People seeking treatment from addiction have long found it to be a painful and oftentimes life-long process. But researchers at Vanderbilt University believe that a diabetes drug may make the process slightly easier, and could be effective in fighting addiction to various drugs, including cocaine.
"What we have demonstrated is that a brain mechanism already known to be therapeutic for the treatment of diabetes also appears to be implicated in at least certain types of drug addiction," said Gregg Stanwood, an assistant professor of pharmacology and an investigator at Vanderbilt University, in a press release.
The drug is called Exendin-4 and is currently used to manage diabetes. In trials with animals, the drug lowered the rewarding effect of cocaine. The researchers injected animals with Exendin-4 and found that the reward-blocking effect held true, no matter what the dosage was. They do not believe that treatment with Exendin-4 would come with any side effects or addiction. Researchers believe that the medication could also have uses for other drugs, especially stimulants like amphetamine and methamphetamine.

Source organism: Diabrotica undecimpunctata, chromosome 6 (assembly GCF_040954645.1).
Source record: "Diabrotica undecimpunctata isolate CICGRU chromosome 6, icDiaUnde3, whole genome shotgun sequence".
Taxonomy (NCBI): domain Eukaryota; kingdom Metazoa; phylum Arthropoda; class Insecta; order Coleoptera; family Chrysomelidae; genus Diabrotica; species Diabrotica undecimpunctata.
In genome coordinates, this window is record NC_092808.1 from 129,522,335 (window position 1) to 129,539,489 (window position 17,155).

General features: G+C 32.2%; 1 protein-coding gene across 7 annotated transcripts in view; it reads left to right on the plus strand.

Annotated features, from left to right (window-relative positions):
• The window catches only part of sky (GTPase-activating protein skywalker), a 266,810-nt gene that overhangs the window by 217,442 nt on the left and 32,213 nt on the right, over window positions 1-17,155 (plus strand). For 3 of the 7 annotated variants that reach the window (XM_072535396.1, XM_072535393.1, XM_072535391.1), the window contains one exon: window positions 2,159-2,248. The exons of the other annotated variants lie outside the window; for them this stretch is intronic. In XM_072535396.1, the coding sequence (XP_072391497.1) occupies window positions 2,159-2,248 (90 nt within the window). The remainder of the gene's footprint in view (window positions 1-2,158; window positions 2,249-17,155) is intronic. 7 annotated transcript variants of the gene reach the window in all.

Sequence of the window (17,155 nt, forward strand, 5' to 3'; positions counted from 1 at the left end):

Researchers targeted this drug because there is a significant overlap between sufferers of metabolic conditions, like diabetes and obesity, and psychiatric ones, like addiction and schizophrenia.
Stanwood and his colleagues are hopeful that their findings would also hold true in humans. Since addiction is a complex condition, with a number of genetic and environmental factors at play, it is unlikely that a single treatment would work for all patients.
Addiction is currently treated with a combination of pharmaceutical interventions and behavior modification, but there is no single drug that can be used to combat addiction itself. Normally, drugs are prescribed to help patients cope with the symptoms of withdrawal, rather than to target the biological mechanisms at play behind addiction.
The study was published in a recent issue of Molecular Psychiatry.